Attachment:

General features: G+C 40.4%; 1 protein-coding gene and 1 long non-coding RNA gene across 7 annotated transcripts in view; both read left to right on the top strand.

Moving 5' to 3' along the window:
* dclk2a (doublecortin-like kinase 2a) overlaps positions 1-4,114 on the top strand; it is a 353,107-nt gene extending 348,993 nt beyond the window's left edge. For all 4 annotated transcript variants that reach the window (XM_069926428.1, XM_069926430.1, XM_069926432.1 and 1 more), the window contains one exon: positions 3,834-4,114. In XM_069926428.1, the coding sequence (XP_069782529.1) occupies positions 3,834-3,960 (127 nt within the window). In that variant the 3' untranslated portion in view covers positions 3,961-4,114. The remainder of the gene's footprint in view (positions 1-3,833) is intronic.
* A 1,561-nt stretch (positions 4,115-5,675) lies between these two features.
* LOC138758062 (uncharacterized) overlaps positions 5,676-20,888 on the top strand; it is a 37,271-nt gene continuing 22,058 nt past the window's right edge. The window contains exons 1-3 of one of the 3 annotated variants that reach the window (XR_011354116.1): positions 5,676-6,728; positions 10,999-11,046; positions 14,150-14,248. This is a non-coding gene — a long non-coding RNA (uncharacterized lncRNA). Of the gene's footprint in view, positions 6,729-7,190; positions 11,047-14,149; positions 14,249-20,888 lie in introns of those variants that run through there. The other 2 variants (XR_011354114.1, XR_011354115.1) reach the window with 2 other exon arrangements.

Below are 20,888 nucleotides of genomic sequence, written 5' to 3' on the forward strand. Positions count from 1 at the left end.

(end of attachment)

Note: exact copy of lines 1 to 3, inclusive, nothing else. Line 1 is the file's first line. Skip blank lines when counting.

General features: G+C 40.4%; 1 protein-coding gene and 1 long non-coding RNA gene across 7 annotated transcripts in view; both read left to right on the top strand.

Moving 5' to 3' along the window:
* dclk2a (doublecortin-like kinase 2a) overlaps positions 1-4,114 on the top strand; it is a 353,107-nt gene extending 348,993 nt beyond the window's left edge. For all 4 annotated transcript variants that reach the window (XM_069926428.1, XM_069926430.1, XM_069926432.1 and 1 more), the window contains one exon: positions 3,834-4,114. In XM_069926428.1, the coding sequence (XP_069782529.1) occupies positions 3,834-3,960 (127 nt within the window). In that variant the 3' untranslated portion in view covers positions 3,961-4,114. The remainder of the gene's footprint in view (positions 1-3,833) is intronic.